Monday, 29 September 2014

Brighton, UK

Excluding London, bus usage in much of the rest of Britain has been a story of decline stretching back for decades.  There are nevertheless some places which buck this long-term trend.  One such place is Brighton, on the south coast of England, where bus usage has doubled over the last 20 years or so.

Brighton and its immediate western neighbour Hove form a combined city which is home to around 270,000 people.  The city has an extensive network of bus services, many of which operate at high frequencies, and the highest level of bus usage in England outside London.

Current legislation in Britain (outside London) allows any bus operator to operate whatever services they choose, wherever they wish to operate.  Nevertheless, most services within Brighton are operated by one operator, Brighton&Hove.

In most cases, the buses used are double-deckers with a single set of entrance/exit doors.

Many of Brighton&Hove's buses are named after deceased people who had a personal connection with the city or the surrounding area.

Buses on a number of Brighton&Hove's core routes carry colour-coded, route-specific branding.

Although visually very similar to Brighton&Hove's latest standard diesel-powered double-deckers, this vehicle (right) is one of a small fleet of hybrid-powered buses in the fleet.
Branding buses for specific routes does have its drawbacks.  In theory, it means that buses can be deployed less flexibly.  In practice, however, branded buses do stray from their intended routes.

Brighton&Hove is no exception to this, as these images show.


The Brighton&Hove fleet presents a uniform image, with almost the entire fleet wearing the company livery.  There are nevertheless one or two notable exceptions to this rule.  This vehicle wears the colours of Brighton and Hove's local football team.

Although much of Brighton&Hove's fleet comprises double-deckers, a small number of single-deck buses also operates.

When London got rid of its articulated buses, the capital city's loss was Brighton's gain.

A number of articulated vehicles were cascaded to Brighton&Hove to provide greater capacity on route 25, linking Hove and Brighton city centre with the universities to the north east of the city.

Route 25 runs to a very intensive frequency, up to every 3 minutes during university term times.

Although these buses had been built with three sets of doors, one set was removed when they were redeployed to Brighton.

Double-deck buses do make frequent appearances on route 25, particularly at weekends when fewer students are travelling and when the articulated buses may be used for special park-and-ride services to and from the football stadium.

I guess it was predictable that the double-deckers appearing on route 25 would include vehicles branded for other services.

A sign of how busy route 25 can be is shown by these vehicles, which were displaying that they were full.  These images were taken on a Sunday afternoon.

Within the city Brighton and Hove, the fare on Brighton&Hove services is generally £2.40 at 2014 prices, although some shorter distance fares are also available.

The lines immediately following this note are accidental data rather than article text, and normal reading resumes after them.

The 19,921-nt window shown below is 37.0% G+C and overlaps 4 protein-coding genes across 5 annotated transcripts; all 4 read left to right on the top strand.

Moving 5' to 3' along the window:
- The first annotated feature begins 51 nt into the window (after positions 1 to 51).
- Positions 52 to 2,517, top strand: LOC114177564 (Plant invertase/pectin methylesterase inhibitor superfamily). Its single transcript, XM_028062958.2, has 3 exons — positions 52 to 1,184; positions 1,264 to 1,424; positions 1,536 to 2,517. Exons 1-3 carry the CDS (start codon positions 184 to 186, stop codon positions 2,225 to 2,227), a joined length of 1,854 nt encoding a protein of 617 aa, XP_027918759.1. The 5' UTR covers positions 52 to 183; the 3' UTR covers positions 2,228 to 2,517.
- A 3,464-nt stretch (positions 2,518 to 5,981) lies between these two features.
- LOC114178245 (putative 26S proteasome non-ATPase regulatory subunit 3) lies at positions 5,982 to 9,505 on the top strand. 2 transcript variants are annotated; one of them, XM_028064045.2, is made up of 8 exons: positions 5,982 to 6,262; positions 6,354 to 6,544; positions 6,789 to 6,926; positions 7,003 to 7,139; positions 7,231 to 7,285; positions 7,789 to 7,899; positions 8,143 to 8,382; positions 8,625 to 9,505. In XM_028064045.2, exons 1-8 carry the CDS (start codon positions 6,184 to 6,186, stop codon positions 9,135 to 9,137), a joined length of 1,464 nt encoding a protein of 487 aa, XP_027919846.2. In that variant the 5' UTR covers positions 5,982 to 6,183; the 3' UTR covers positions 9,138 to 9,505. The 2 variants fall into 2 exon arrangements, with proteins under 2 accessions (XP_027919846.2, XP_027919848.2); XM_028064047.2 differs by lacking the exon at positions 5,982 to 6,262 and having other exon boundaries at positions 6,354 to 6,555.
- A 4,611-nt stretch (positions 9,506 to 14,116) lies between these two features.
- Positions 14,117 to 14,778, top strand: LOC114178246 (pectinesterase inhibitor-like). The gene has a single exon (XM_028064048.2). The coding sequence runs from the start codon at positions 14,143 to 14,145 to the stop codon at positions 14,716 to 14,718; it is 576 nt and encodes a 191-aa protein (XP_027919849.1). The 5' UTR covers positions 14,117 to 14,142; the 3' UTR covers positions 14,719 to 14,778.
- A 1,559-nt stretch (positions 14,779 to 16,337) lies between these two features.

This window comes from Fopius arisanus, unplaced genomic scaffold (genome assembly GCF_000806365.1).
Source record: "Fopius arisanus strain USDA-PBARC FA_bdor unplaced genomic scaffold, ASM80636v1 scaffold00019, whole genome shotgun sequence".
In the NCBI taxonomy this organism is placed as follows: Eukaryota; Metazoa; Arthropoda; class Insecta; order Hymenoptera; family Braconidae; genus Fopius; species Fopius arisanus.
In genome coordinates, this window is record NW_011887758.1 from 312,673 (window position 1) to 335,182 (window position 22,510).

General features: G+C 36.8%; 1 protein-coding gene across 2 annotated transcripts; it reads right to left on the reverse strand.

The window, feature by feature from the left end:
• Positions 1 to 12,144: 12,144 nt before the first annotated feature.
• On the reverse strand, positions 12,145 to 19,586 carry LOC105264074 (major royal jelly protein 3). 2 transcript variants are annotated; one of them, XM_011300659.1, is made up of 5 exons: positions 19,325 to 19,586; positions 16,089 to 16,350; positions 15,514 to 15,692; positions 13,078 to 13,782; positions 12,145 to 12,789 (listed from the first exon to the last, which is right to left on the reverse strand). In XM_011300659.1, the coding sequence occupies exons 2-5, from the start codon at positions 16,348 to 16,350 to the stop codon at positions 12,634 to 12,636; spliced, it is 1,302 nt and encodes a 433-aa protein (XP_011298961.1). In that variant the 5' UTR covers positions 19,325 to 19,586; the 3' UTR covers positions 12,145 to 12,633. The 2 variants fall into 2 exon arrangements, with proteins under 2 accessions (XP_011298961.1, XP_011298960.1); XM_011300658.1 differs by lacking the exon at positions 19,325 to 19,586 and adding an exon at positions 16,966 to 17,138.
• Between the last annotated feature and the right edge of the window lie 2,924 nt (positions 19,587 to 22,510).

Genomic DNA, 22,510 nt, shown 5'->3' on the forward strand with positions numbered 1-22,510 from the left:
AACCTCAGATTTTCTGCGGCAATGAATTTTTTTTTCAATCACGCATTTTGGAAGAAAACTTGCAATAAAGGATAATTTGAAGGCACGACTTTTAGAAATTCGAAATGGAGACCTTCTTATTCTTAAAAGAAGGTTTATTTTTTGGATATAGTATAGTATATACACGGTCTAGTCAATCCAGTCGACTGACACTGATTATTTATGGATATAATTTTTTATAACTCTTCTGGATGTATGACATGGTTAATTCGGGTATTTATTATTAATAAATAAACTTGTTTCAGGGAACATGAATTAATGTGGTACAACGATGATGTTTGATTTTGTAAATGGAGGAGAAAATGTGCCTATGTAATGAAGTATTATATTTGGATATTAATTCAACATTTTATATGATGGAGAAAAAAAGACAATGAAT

As well as cash fares, Brighton&Hove also offers smartcard and mobile phone ticketing.

Although Brighton&Hove have done much to make a success of their bus network, it would be wrong to suggest that they have achieved this in isolation.  Brighton&Hove has benefitted from the local authority, Brighton & Hove Council, which has generally pursued a pro-public transport agenda.

This has included investing in infrastructure such as realtime bus information displays at stops.

The local authority has also invested in traffic restraint and bus priority measures such as this bus lane, along part of the main arterial road into Brighton from the north.

As a further alternative to car usage, the council has also invested in cycle lanes.

On the Lewes Road corridor, the cycle lanes pass behind bus stops at a number of locations.  This reduces the need for buses and bikes to make conflicting movements around bus stops.

Brighton also benefits from an active bus users' group, Brighton Area Buswatch, which has built good relationships with the council and with bus operators.

So far, I have focussed on Brighton&Hove, as the city's main provider of bus services.  A small number of local services within the city are provided by other operators.  These services receive funding from Brighton & Hove Council, as neither Brighton&Hove nor any other operator is willing to run them commercially.

Route 52, serving Ovingdean and Woodingdean, is operated by The Big Lemon.

The Big Lemon's vehicles are powered using bio-diesel, produced from waste cooking oil collected from the city's restaurants.

Most other council-funded services are operated by Compass Bus.


Compass Bus route 37B is closely related to Brighton&Hove's routes 37 and 37A.

Routes 37 and 37A provide an hourly service linking Brighton station and city centre with a local housing estate to the east of the city.  These services operate without subsidy.

The 37B, which is subsidised, also runs hourly.  Its timetable is co-ordinated with the 37/37A to provide an even half-hourly service over almost the full length of the 37 and 37A.

However, while Brighton&Hove's routes 37 and 37A terminate at Brighton station, the 37B runs beyond the station to serve the city's north-eastern suburbs.

Brighton lies close to the South Downs National Park.  A partnership between Brighton & Hove City Council, the South Down National Park Authority and the National Trust funds three leisure bus services which climb from Brighton up onto the Downs.